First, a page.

4800 Series Mounting Brackets

There are many different installation options available depending upon the requirements of the customer. Brackets are available from Cisco as well as third-party companies. During the ordering process, the customer may choose one of two brackets (but not both). Each bracket is a zero-dollar ($0) option at the time of configuration. If the customer does not choose a bracket, the selection default is AIR-AP-BRACKET-1 which is the most popular for ceiling installations. The other choice is a universal bracket that carries part number AIR-AP-BRACKET-2 (Figure 16).

Figure 16. Access Point Bracket Choices – If using AP 3600 module we recommend AIR-AP-Bracket-2

If the AP will be mounted directly to a ceiling on the gridwork, then AIR-AP-BRACKET-1 mounts flush and has the lowest profile. However, if the AP will be mounted to an electrical box or other wiring fixture, or inside a NEMA enclosure or perhaps wall mounted, then AIR-AP-BRACKET-2 is a better choice. The extra space in the bracket allows for wiring, and the extra holes line up with many popular electrical boxes. When mounting the bracket to the ceiling gridwork, some ceiling tiles are recessed. For this reason, two different styles of ceiling clips, recessed and flush rails, are available (Figure 17).

Figure 17. Different clips are available for attaching to ceiling grid work

Channel Rail Adapters-Cisco Part Number AIR-CHNL-ADAPTER

When mounting APs to ceiling channel rails such as the ones shown in Figure 18, an optional channel adapter is used: AIR-CHNL-ADAPTER. It comes in a two-pack and attaches to the ceiling grid clip above. Refer to Figures 18 and 19.

Figure 18. Example of Channel Rails
Figure 19. AIR-CHNL-ADAPTER (left) Slides onto the Rails
Figure 20. AIR-CHNL-ADAPTER Mounted to Rail Clip (left) and Finished Installation (right)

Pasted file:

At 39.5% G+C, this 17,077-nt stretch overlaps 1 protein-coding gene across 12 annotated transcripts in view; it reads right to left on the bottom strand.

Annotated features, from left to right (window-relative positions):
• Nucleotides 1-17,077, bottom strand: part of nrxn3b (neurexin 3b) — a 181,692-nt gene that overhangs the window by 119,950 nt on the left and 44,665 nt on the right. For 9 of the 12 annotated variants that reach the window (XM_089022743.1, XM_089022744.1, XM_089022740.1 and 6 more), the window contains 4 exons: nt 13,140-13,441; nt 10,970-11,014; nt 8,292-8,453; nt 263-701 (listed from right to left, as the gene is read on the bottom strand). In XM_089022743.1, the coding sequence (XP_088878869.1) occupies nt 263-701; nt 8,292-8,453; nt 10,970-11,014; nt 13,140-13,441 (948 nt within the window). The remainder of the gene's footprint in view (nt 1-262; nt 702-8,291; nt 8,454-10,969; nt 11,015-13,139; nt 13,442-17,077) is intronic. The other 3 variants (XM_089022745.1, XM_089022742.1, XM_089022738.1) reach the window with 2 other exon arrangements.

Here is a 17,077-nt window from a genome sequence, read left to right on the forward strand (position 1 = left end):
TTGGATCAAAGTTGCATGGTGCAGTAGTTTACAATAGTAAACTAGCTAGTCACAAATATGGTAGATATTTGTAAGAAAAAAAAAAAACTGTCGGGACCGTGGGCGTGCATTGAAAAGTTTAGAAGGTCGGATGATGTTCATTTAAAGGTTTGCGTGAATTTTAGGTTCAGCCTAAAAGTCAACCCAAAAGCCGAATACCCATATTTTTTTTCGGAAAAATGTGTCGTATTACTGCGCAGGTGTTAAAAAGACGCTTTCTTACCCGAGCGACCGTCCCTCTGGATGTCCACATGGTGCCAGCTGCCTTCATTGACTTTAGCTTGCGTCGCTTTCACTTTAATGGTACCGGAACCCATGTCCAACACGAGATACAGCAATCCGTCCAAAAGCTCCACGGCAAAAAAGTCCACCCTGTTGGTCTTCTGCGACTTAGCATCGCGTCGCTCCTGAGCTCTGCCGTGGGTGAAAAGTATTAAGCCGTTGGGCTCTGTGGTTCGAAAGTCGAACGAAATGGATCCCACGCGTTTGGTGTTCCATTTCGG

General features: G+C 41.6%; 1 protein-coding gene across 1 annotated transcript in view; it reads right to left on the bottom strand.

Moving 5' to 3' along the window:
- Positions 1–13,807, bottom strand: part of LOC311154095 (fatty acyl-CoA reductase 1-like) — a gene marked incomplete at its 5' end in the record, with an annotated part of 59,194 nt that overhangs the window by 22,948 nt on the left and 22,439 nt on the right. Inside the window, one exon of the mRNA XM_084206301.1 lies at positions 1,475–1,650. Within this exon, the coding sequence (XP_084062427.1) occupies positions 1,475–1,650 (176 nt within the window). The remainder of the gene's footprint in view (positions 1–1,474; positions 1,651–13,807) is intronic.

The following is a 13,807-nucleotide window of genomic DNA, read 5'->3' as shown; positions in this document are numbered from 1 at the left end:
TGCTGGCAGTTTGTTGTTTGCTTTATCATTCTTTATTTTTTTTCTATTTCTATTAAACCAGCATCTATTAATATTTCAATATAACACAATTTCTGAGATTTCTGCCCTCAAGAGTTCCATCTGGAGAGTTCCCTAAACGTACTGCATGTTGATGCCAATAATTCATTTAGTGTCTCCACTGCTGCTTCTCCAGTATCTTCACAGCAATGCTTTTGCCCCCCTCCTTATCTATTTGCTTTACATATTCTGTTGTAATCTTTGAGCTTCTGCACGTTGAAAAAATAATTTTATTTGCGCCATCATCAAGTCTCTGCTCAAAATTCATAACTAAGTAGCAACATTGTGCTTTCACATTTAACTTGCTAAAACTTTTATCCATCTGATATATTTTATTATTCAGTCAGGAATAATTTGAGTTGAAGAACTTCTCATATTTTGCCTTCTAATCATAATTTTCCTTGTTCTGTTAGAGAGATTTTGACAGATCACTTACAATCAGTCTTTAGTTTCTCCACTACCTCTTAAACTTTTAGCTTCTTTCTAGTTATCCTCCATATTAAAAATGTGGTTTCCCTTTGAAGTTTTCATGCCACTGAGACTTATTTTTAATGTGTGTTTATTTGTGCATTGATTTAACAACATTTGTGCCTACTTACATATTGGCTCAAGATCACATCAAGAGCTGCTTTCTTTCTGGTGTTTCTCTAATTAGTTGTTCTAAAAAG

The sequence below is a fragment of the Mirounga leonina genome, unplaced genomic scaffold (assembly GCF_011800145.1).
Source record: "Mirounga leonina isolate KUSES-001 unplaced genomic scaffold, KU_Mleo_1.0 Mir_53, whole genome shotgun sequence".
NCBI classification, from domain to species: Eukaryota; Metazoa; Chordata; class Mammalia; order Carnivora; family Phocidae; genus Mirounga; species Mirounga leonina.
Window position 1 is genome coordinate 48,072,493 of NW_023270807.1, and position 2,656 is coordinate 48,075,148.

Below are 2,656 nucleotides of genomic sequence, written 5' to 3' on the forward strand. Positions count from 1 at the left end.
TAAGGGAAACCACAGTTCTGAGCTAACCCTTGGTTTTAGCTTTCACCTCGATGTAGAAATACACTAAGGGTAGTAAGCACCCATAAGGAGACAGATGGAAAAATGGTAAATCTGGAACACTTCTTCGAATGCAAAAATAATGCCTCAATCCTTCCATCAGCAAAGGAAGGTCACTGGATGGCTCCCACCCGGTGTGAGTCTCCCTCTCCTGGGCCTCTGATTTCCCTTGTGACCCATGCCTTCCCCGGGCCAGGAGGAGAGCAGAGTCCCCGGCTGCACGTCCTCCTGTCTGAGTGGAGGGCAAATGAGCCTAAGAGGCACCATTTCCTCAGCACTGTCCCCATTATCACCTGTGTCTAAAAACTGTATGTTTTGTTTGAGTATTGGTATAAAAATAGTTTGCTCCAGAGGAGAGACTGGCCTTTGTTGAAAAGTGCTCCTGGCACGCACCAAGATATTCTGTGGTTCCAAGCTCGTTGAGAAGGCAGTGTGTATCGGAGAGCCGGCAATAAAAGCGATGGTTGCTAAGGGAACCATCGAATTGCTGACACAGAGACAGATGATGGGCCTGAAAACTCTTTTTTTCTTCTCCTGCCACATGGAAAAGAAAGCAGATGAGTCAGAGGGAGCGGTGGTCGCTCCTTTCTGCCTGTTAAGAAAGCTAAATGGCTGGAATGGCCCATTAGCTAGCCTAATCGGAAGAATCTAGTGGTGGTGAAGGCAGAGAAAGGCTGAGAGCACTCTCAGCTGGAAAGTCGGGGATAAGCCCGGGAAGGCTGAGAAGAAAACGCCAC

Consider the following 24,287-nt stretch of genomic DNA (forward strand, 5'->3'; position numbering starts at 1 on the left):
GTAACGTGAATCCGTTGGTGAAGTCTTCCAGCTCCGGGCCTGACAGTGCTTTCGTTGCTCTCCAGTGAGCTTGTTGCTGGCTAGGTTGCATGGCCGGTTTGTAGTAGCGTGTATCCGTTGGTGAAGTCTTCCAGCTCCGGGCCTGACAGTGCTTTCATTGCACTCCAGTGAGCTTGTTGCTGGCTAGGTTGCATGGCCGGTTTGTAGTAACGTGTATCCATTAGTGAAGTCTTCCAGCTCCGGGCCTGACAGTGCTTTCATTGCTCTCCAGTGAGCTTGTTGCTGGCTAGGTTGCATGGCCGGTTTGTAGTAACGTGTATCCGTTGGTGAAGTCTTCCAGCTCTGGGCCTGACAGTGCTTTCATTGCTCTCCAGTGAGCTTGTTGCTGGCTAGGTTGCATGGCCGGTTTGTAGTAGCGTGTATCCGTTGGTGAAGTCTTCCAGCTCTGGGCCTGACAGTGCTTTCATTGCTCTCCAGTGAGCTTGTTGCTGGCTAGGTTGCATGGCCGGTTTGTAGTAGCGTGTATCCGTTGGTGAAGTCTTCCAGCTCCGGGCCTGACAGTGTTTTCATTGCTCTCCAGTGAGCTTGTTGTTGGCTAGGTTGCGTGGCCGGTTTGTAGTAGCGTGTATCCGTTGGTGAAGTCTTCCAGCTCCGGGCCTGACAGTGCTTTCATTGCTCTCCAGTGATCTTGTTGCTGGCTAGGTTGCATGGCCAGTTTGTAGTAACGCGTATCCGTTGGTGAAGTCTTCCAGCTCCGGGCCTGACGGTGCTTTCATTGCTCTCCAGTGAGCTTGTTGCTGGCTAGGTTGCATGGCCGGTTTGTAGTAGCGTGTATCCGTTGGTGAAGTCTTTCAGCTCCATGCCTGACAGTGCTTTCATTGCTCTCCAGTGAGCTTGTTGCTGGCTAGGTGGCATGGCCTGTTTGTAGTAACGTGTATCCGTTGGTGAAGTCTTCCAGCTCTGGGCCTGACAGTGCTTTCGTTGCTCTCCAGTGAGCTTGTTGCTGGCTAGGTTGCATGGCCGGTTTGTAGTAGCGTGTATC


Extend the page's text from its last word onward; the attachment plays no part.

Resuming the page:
Figure 21. AP-4800 can use either bracket, has additional rubber feet for stability
Figure 22. Mounting an Access Point to an electrical box using AIR-BRACKET-2
Figure 23. Example where mounting to an electrical box lowers the AP creating a more uniform cell

PoE (Power over Ethernet) IEEE Standards

The following is a short list of IEEE standards and what they mean.

802.3af (circa 2003) allows for PoE up to 15.4W

802.3at (circa 2009) allows for PoE up to 30W sometimes called PoE+

802.3bt (circa 2017) allows for PoE up to 60W sometimes called PoE++


UPoE (circa 2010) Cisco proprietary method, allows up to 60W.

802.3bt (circa Sept 2018) allows for PoE up to 90W. Sometimes called 4PPoE as it injects power on 4 pairs.

Multigigabit Ethernet (mGig)

802.3bz (circa 2015) also referred to as NBASE-T and mGig. This is about going faster than GbE (Gigabit Ethernet) using standard CAT-5 and CAT-6 cabling systems. The below chart lists the various types of Ethernet cable and the distances supported. Note there is also a feature known as downshift, if the cable experiences too much crosstalk in a bundled cable, it can shift down from 5GE to 2.5G or even 1G.

Figure 24. Cisco AP-3800 & AP-4800 support MultiGigabit technology
Figure 25. mGig speeds using different cables and configurations

Cisco mGig switches are capable of 60W using Cisco Universal Power over Ethernet (UPoE)

The 60W PoE and faster mGig throughput are ideal for devices such as the AP-3800 with module support, allowing plenty of power and throughput for 3rd party after market modules that can be installed in the AP. For more on this see the AP-3800 deployment guide in the appendix URL #3

Additionally, more powerful Access Points such as the AP-4800 with Hyperlocation and future 802.3ax standards based Access Points can also take advantage of Cisco UPoE and mGig throughput enhancements.

For more on mGig and mGig capable switches see the appendix URL #6

Access Point Powering Options

The AP-4800 supports a local DC power supply Cisco Part Number AIR-PWR-50 and will draw 28.7W